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COSC Seminar Series - Feb. 4
Professor Vlad Wojcik, will be presenting, “Scene Segmentation, In six easy steps” on Tuesday, February 4, 2014 from 11:00 a.m. to 12:00 p.m. in MCJ328. Attached is a poster with further details. All are welcome to attend.
In this presentation we ponder the computational nature of our mental process of 3D scene construction. Starting from a pair of 2D retinal images we construct a segmented 3D scene full of objects. We do not worry at first about the classification of these objects into known categories. The pre-requisite to object classification is scene segmentation, i.e. transformation of our field of view into a scene full of objects, known or unknown.
This unconscious scene segmentation process, hitherto considered rather obscure, is indeed very simple, but requires a fast and highly specialized parallel computer, if to be performed in real-time. This is a presentation of seven text and pixel processing problems, starting from an almost trivial one.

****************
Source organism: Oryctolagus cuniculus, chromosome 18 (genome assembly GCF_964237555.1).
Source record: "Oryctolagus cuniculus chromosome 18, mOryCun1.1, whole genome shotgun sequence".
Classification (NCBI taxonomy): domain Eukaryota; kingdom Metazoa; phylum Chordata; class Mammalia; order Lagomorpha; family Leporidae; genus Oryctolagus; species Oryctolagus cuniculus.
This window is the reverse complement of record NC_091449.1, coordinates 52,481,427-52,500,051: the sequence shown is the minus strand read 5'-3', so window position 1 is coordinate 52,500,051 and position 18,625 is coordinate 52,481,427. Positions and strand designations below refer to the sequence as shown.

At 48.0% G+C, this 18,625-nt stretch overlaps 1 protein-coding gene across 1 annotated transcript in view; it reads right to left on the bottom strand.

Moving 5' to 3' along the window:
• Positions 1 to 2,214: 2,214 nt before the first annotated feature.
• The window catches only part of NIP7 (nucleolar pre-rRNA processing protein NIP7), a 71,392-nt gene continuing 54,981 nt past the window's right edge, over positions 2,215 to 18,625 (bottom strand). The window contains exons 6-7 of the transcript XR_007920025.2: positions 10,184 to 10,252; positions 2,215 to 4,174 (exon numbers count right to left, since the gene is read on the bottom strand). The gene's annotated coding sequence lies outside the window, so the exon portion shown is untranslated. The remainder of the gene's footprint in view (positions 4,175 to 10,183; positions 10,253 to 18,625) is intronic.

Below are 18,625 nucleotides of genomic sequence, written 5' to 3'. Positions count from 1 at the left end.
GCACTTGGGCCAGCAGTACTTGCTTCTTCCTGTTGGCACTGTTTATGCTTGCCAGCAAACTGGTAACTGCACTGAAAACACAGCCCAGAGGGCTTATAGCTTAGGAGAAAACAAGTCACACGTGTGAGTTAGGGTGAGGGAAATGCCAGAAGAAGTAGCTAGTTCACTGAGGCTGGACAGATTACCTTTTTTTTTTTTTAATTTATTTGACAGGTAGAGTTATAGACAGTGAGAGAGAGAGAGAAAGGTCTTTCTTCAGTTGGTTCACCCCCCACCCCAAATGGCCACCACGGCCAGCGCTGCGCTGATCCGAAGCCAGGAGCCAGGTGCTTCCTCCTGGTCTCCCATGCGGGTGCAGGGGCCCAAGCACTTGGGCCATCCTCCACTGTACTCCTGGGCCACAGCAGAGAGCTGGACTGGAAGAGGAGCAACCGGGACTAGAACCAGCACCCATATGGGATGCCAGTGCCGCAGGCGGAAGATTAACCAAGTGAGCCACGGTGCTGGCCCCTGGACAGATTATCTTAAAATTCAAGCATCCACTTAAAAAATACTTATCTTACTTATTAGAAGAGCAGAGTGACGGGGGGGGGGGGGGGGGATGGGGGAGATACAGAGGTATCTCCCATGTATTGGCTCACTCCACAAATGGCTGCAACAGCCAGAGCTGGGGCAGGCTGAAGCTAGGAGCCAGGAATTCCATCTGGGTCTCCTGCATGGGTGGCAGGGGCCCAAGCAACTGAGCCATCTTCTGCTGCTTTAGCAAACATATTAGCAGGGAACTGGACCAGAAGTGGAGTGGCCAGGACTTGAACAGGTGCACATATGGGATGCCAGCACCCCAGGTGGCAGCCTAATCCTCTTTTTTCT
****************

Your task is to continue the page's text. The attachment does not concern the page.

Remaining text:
The six steps that follow lead to six problems, each obtained by a small and easily graspable generalization of previous problem. The last problem in that sequence is the scene segmentation problem.
After the presentation you will fully understand why all animals have (at least) two eyes, and why human visual cortex is composed of two mirrored computers, each sitting in one of the two brain hemispheres. Furthermore, it will become clear why each of your eyes is connected to both of these computers, and why even catastrophic damage to one of these computers does not lead to blindness. All this is achieved without any recourse to biology, and offers new appreciation of the power of genetic programming and genetic algorithms.